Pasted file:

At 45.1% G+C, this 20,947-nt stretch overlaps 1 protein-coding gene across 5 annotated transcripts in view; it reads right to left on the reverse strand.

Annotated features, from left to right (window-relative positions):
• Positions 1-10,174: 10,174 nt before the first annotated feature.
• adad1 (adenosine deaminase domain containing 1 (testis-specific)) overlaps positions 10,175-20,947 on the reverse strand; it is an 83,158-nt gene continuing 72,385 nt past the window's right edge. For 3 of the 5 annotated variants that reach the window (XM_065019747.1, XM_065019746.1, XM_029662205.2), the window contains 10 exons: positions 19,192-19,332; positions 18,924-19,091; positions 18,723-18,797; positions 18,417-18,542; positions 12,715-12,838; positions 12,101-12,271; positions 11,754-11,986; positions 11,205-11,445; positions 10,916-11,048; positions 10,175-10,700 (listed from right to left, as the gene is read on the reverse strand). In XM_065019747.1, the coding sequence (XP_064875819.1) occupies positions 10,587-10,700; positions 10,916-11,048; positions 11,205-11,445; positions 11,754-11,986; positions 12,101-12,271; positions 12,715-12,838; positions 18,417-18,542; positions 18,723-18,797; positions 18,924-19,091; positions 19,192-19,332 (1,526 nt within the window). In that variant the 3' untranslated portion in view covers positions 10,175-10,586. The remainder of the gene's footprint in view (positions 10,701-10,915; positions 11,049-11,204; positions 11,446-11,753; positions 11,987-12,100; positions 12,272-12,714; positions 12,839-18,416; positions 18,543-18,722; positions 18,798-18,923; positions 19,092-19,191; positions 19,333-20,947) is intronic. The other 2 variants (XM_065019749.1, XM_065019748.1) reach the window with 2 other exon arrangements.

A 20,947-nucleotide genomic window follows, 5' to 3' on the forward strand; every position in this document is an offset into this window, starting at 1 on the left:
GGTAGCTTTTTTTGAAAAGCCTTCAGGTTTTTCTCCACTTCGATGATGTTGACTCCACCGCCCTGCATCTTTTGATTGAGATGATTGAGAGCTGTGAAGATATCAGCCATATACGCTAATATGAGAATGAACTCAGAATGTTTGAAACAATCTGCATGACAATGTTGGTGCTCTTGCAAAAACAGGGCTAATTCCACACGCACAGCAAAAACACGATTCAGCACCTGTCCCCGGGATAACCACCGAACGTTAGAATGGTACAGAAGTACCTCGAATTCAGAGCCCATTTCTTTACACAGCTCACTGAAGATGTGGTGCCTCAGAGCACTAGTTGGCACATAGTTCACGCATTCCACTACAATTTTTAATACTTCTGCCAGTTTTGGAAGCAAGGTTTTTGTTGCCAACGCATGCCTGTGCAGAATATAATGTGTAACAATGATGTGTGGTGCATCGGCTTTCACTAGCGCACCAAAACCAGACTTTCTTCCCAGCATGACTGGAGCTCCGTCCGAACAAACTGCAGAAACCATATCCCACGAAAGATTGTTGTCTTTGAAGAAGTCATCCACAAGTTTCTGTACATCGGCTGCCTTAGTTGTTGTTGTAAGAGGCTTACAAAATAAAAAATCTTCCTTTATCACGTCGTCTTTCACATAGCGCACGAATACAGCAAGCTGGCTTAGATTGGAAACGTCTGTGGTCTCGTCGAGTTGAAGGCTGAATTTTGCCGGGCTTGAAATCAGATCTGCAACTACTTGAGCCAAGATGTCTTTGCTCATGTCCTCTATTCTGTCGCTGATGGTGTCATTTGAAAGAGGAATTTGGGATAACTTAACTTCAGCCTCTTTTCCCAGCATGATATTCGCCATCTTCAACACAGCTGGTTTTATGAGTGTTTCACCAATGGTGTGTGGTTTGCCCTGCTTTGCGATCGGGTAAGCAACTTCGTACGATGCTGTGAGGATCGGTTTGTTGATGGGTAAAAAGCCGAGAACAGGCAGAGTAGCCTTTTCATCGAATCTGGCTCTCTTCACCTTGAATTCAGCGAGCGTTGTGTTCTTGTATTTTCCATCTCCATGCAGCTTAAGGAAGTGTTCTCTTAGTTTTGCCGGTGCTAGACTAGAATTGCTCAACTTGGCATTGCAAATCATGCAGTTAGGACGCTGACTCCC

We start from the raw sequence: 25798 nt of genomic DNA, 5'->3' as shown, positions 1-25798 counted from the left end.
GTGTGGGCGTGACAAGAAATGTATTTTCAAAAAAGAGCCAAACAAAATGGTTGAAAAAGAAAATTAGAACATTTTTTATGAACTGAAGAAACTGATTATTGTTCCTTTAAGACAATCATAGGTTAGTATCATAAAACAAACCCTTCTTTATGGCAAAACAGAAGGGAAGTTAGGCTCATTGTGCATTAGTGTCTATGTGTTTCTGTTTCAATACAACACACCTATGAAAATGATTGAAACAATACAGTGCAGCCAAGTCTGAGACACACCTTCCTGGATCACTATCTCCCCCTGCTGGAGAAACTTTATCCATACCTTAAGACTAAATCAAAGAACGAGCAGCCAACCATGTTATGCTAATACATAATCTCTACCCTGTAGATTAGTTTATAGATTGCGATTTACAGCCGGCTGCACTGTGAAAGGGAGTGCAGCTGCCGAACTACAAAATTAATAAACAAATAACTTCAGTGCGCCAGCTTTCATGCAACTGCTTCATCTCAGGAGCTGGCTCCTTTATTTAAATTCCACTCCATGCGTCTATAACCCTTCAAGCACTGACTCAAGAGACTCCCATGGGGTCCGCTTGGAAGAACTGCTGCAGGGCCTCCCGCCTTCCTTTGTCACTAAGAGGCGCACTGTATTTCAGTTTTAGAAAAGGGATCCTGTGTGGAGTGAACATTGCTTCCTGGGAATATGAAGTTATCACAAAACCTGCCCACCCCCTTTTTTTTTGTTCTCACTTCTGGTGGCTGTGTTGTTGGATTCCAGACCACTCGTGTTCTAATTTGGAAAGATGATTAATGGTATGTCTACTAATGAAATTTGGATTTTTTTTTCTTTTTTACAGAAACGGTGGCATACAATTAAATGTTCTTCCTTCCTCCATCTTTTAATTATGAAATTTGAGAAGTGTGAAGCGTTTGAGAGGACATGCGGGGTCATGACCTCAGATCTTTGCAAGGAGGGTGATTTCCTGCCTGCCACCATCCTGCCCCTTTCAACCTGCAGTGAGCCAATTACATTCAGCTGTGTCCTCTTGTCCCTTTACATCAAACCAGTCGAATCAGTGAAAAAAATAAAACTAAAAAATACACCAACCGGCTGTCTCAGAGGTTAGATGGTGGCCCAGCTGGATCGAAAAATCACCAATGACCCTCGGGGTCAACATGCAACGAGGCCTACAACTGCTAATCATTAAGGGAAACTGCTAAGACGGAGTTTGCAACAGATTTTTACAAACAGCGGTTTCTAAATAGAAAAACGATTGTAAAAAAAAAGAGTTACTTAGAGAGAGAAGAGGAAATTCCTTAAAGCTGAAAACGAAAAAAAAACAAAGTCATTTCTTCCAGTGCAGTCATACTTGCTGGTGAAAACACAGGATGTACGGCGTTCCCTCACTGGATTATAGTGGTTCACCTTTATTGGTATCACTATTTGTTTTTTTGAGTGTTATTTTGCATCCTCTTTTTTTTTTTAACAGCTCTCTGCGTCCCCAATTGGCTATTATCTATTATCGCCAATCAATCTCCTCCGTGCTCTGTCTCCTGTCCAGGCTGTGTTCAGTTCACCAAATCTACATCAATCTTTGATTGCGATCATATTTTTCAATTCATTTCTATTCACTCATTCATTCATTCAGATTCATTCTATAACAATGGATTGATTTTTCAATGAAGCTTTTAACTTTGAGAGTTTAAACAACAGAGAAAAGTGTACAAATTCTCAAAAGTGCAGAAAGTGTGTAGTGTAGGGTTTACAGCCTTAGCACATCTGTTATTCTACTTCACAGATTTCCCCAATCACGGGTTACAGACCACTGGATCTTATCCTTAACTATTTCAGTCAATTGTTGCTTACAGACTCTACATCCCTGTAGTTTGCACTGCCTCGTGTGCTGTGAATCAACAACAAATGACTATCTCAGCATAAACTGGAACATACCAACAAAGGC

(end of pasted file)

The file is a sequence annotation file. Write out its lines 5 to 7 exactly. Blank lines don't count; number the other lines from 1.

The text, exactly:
A 20,947-nucleotide genomic window follows, 5' to 3' on the forward strand; every position in this document is an offset into this window, starting at 1 on the left:
GGTAGCTTTTTTTGAAAAGCCTTCAGGTTTTTCTCCACTTCGATGATGTTGACTCCACCGCCCTGCATCTTTTGATTGAGATGATTGAGAGCTGTGAAGATATCAGCCATATACGCTAATATGAGAATGAACTCAGAATGTTTGAAACAATCTGCATGACAATGTTGGTGCTCTTGCAAAAACAGGGCTAATTCCACACGCACAGCAAAAACACGATTCAGCACCTGTCCCCGGGATAACCACCGAACGTTAGAATGGTACAGAAGTACCTCGAATTCAGAGCCCATTTCTTTACACAGCTCACTGAAGATGTGGTGCCTCAGAGCACTAGTTGGCACATAGTTCACGCATTCCACTACAATTTTTAATACTTCTGCCAGTTTTGGAAGCAAGGTTTTTGTTGCCAACGCATGCCTGTGCAGAATATAATGTGTAACAATGATGTGTGGTGCATCGGCTTTCACTAGCGCACCAAAACCAGACTTTCTTCCCAGCATGACTGGAGCTCCGTCCGAACAAACTGCAGAAACCATATCCCACGAAAGATTGTTGTCTTTGAAGAAGTCATCCACAAGTTTCTGTACATCGGCTGCCTTAGTTGTTGTTGTAAGAGGCTTACAAAATAAAAAATCTTCCTTTATCACGTCGTCTTTCACATAGCGCACGAATACAGCAAGCTGGCTTAGATTGGAAACGTCTGTGGTCTCGTCGAGTTGAAGGCTGAATTTTGCCGGGCTTGAAATCAGATCTGCAACTACTTGAGCCAAGATGTCTTTGCTCATGTCCTCTATTCTGTCGCTGATGGTGTCATTTGAAAGAGGAATTTGGGATAACTTAACTTCAGCCTCTTTTCCCAGCATGATATTCGCCATCTTCAACACAGCTGGTTTTATGAGTGTTTCACCAATGGTGTGTGGTTTGCCCTGCTTTGCGATCGGGTAAGCAACTTCGTACGATGCTGTGAGGATCGGTTTGTTGATGGGTAAAAAGCCGAGAACAGGCAGAGTAGCCTTTTCATCGAATCTGGCTCTCTTCACCTTGAATTCAGCGAGCGTTGTGTTCTTGTATTTTCCATCTCCATGCAGCTTAAGGAAGTGTTCTCTTAGTTTTGCCGGTGCTAGACTAGAATTGCTCAACTTGGCATTGCAAATCATGCAGTTAGGACGCTGACTCCC

We start from the raw sequence: 25798 nt of genomic DNA, 5'->3' as shown, positions 1-25798 counted from the left end.